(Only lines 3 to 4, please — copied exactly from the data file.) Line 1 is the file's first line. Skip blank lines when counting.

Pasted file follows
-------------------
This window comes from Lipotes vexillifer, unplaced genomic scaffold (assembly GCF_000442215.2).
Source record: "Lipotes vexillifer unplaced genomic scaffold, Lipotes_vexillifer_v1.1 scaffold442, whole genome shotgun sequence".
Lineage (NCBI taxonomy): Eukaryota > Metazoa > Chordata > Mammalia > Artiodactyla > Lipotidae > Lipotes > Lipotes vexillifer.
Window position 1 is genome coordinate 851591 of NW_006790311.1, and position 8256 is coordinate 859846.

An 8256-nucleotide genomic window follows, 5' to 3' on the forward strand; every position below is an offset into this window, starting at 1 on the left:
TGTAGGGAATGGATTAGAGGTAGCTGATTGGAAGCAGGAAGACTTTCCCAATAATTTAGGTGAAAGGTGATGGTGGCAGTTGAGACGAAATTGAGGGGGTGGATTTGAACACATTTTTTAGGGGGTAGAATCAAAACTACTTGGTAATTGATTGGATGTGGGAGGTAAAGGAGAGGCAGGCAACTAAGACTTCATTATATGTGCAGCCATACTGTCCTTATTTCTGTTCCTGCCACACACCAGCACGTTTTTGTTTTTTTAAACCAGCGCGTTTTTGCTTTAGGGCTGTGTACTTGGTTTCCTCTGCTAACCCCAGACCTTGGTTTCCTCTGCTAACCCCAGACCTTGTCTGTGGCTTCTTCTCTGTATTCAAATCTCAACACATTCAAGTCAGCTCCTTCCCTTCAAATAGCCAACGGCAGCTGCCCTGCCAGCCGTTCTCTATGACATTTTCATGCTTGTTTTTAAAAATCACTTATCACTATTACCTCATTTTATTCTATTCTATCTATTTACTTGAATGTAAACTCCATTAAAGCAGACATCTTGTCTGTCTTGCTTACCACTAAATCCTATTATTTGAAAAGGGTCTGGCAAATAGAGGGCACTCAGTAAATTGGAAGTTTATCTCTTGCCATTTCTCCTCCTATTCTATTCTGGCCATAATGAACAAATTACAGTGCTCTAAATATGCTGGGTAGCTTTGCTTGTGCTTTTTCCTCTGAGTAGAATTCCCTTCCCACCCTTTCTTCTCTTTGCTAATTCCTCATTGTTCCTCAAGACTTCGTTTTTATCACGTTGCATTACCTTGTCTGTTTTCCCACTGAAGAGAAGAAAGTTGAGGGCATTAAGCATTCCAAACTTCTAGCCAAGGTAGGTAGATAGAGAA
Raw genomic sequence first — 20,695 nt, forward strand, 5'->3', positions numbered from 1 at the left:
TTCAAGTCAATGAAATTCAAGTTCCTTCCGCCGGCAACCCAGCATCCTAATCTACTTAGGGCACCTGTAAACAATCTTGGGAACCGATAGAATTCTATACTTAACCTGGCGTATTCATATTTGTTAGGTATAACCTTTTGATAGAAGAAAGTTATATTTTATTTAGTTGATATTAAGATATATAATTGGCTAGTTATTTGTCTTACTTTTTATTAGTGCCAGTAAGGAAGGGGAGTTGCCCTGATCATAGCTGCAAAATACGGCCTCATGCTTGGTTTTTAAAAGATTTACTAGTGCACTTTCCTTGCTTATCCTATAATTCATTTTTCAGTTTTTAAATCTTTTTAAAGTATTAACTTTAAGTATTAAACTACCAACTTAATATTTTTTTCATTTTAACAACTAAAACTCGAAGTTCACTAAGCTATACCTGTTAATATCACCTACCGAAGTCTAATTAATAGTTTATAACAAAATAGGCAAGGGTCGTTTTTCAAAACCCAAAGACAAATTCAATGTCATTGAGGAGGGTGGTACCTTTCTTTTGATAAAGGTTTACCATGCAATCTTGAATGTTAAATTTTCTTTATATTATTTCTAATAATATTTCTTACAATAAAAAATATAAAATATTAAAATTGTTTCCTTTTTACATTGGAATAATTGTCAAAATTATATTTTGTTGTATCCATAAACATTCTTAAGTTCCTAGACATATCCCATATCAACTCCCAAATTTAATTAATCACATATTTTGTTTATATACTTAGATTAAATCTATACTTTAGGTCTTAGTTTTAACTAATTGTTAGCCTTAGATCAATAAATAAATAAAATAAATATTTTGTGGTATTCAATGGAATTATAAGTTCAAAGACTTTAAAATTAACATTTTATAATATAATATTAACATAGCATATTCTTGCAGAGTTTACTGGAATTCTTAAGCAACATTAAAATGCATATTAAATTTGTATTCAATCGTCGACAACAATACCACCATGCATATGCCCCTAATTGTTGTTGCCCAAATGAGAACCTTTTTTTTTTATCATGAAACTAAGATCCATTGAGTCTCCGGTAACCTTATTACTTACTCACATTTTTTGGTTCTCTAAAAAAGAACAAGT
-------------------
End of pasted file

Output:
Lineage (NCBI taxonomy): Eukaryota > Metazoa > Chordata > Mammalia > Artiodactyla > Lipotidae > Lipotes > Lipotes vexillifer.
Window position 1 is genome coordinate 851591 of NW_006790311.1, and position 8256 is coordinate 859846.